Date of Award

5-2017

Degree Type

Dissertation

Degree Name

Doctor of Philosophy

Major

Electrical Engineering

Major Professor

Yilu Liu

Committee Members

Kevin Tomsovic, Kai Sun, Lee Riedinger

Abstract

Often cited as the largest machine in the world, the electric power grid is a complex system, integral to modern life. Continuous technology advancements over the past hundred years have delivered improvements to both the system itself, e.g., wide-area management systems (WAMS), as well as modeling capabilities in order to better understand how that system functions. Phenomena that could once be simulated only in small, localized settings can now be studied from a wide-area perspective.

Chapter 1 briefly introduces the three major U.S. electric interconnections along with wide-area power system analysis tools and the benchmarked models used in this work. It also puts forward two topics that wide-area modeling must address: the effect of generation portfolio changes on dynamic system response and the assessment and hardening of the grid against high-impact, interconnection-wide events.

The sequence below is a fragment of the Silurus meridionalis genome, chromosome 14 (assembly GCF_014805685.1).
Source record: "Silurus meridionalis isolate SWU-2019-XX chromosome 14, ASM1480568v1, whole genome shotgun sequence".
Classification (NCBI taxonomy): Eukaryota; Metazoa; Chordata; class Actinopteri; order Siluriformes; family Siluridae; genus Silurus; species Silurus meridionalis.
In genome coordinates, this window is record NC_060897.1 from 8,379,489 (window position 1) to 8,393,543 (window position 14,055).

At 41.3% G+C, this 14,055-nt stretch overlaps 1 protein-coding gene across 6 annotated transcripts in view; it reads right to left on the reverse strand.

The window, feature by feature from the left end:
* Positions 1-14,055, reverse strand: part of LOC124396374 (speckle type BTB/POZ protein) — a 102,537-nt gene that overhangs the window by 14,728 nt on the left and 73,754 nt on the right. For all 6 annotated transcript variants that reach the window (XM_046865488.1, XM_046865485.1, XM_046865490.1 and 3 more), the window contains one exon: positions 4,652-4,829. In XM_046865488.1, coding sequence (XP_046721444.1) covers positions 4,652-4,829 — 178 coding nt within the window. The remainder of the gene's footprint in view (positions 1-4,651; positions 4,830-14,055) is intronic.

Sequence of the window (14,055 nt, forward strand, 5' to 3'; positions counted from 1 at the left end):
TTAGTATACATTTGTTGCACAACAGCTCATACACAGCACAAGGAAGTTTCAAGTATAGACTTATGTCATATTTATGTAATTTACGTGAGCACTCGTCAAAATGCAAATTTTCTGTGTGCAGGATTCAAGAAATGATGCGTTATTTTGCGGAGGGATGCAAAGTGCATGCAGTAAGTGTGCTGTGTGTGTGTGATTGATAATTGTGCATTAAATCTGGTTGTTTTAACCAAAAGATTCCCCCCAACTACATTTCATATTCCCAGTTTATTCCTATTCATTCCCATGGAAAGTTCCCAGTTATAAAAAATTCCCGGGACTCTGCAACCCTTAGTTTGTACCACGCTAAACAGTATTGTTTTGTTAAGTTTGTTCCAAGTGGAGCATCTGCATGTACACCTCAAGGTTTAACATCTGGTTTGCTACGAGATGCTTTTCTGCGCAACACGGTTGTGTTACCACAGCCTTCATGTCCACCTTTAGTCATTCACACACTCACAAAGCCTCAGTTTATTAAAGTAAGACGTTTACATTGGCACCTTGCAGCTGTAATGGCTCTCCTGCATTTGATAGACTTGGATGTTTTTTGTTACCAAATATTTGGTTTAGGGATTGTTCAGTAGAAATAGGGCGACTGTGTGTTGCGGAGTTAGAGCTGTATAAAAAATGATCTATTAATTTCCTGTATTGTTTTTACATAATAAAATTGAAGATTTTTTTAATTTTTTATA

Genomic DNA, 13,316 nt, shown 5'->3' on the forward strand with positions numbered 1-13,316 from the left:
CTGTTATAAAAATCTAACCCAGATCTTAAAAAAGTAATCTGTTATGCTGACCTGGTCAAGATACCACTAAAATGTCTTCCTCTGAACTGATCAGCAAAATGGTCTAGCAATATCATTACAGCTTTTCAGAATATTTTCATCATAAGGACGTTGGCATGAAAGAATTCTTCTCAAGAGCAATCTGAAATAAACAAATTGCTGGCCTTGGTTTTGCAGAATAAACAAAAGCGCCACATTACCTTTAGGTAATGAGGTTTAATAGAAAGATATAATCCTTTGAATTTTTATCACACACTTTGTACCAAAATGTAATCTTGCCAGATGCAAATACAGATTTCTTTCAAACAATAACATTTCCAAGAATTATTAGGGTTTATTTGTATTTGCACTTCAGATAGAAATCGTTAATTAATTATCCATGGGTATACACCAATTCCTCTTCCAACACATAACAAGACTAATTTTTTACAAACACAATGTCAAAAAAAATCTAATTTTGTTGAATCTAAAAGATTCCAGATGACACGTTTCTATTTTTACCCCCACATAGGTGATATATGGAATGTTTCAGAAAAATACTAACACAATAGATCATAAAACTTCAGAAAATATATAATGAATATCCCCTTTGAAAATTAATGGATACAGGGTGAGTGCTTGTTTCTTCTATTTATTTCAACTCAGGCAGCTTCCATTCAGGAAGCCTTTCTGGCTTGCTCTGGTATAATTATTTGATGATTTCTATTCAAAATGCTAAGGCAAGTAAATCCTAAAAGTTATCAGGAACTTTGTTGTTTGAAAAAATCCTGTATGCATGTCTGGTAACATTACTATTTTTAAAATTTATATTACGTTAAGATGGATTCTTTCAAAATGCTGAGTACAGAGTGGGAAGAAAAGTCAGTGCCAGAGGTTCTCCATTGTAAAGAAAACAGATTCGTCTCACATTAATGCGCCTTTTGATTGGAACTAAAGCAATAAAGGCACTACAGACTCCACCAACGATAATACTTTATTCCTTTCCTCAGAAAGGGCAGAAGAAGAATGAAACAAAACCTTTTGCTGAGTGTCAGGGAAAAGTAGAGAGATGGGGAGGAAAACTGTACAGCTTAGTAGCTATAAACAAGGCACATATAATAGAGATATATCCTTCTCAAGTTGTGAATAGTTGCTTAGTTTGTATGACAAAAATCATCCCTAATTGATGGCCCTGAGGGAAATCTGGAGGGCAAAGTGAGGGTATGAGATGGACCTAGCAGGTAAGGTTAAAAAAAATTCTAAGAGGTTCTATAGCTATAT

The first topic is investigated in Chapter 2 and Chapter 3. Specifically, Chapter 2 examines dynamic response repercussions of the recent shift from coal-fired generation plants to natural gas turbines. Chapter 3 extends this discussion to the increase in low-inertia renewable sources.

Modeling and analysis of wide-area events in line with the second topic, including extreme weather phenomena, solar storms, and physical attacks, as well as methodologies to harden the grid, are investigated in the remainder of this work. Chapter 4 begins with an example of modeling geomagnetically induced current (GIC) effects while Chapter 5 discusses high-altitude electromagnetic pulse (HEMP) components and impacts. Chapter 6, guided by the 2015 Fixing America’s Surface Transportation (FAST) Act, extends the scope of these scenarios and presents a methodology to find the most critical elements for any given system and determine the minimum required spare large power transformer (LPT) reserve that should be available.

Conclusions and potential future research directions are presented in Chapter 7.

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